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Diary 2

Tuesday, August 27, 2019
Field Trip Name: 
Natural Hazards
Field Trip Place: 
Bay of Plenty
Fine and sunny

<- Homepage: Natural Hazards: Our Taupō supervolcano

Kia ora koutou,

You woke to a clear, crisp morning at Iramoko Marae. After a hearty breakfast you met with Sylvia Tapuke. Sylvia talked about the journey you will take over the next few days. You will travel across the Taupō supervolcano following in the footsteps of tohunga Ngātoroirangi. On this journey you will talk to local iwi and scientists to see how volcanoes have formed and how they affect those who live near them.

Web Conference with Alfriston School

You wanted to complete the web conference at the marae but work had begun on a farm nearby and the quiet valley was filled with the noise of fence posts being bashed into the ground. You headed out to the coast at Matatā in search of a quieter spot to talk to Alfriston School. It took a while to find enough coverage to complete the conference but eventually you succeeded. Ben Kennedy and Graham Leonard joined Sylvia to answer students’ questions. It was great to see how much curiosity these students had and learn more about supervolcanoes. Before long you realised that supervolcanoes are volcanic centres rather than a single volcanic cone. These systems don’t have super eruptions often. The last Taupō super eruption was 25,500 years ago. Graham reassured us that it would take hundreds of years for Taupō to build up enough magma to produce a super-eruption. You can find out more by listening to the recorded web conference.

Moving Maunga and Ngātoroirangi

After the web conference you spoke with Pouroto Ngaropo who you met yesterday during the Pōhiri at Iramoko Marae. Pouroto talked about the battle of the maunga and how the volcanoes had moved. Taranaki was banished to the coast after being defeated by Tongariro. Pouroto also talked about the three iwi who live in this area. Ngāti Awa, Ngāti Tuwharetoa and Ngāti Rangitihi. These iwi all have a common ancestor Ngātoroirangi who came on the Te Arawa waka from Tahiti. Ngātoroirangi was a powerful tohunga who journeyed from Maketū to Tongariro and helped bring fire to this area. You can learn more by watching the video.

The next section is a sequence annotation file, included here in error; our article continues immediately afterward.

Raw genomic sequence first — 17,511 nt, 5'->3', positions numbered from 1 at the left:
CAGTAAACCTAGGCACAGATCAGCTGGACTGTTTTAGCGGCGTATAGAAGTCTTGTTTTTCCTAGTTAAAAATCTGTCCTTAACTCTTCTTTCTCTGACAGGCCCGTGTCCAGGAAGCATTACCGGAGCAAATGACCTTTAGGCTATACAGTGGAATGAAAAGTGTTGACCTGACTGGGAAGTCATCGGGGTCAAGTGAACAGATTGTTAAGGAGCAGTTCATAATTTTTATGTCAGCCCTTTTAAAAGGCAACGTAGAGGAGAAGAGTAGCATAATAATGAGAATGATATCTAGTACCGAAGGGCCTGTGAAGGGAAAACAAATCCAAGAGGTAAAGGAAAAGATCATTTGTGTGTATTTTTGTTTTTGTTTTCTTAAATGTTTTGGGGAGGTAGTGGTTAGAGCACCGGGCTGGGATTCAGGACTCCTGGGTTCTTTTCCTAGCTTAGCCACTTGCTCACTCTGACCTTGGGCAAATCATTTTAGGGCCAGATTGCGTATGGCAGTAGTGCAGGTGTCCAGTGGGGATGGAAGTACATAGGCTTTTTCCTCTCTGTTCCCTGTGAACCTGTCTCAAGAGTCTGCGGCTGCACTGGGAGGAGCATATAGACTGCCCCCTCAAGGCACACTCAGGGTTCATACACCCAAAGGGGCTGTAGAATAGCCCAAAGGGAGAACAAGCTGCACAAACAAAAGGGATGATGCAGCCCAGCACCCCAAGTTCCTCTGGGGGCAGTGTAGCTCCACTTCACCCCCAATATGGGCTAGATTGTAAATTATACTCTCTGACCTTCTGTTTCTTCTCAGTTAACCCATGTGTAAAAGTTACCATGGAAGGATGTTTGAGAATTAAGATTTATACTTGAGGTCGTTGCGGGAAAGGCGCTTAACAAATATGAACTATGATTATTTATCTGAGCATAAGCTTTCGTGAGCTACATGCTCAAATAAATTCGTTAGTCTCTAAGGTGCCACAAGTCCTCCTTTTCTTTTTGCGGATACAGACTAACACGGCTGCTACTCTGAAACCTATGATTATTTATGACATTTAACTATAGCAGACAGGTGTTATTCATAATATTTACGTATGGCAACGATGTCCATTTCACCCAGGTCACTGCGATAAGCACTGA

The Pacific Ring of Fire

Pouroto took you to Kawerau to see Mount Pūtuaki. Ngātoroirangi climbed Pūtuaki in preparation for his climb of Mount Tongariro. He told you about the love story of Pūtuaki and the rivalries between mountains. Pūtuaki is one of many volcanic cones in the area and Graham talked about why we have volcanoes in the North Island. Graham explained that like earthquake activity, volcanoes in New Zealand usually occur along the plate boundary. Beneath New Zealand, the Pacific plate is pushing into the Australian plate and is being forced down into the Earth’s mantle. This creates a zone of subduction where the plate melts. Magma rising from this subduction zone produces a line of active volcanoes known as a volcanic arc. Most of New Zealand’s active volcanoes are caused by this process. New Zealand’s volcanoes are part of a larger zone of active volcanism at plate boundaries that rim the Pacific Ocean – the "Pacific Ring of Fire". Pouroto talked about the geothermal energy of this area. This energy is used to generate electricity and hot springs attract many visitors to the area. You can find out more by watching the video.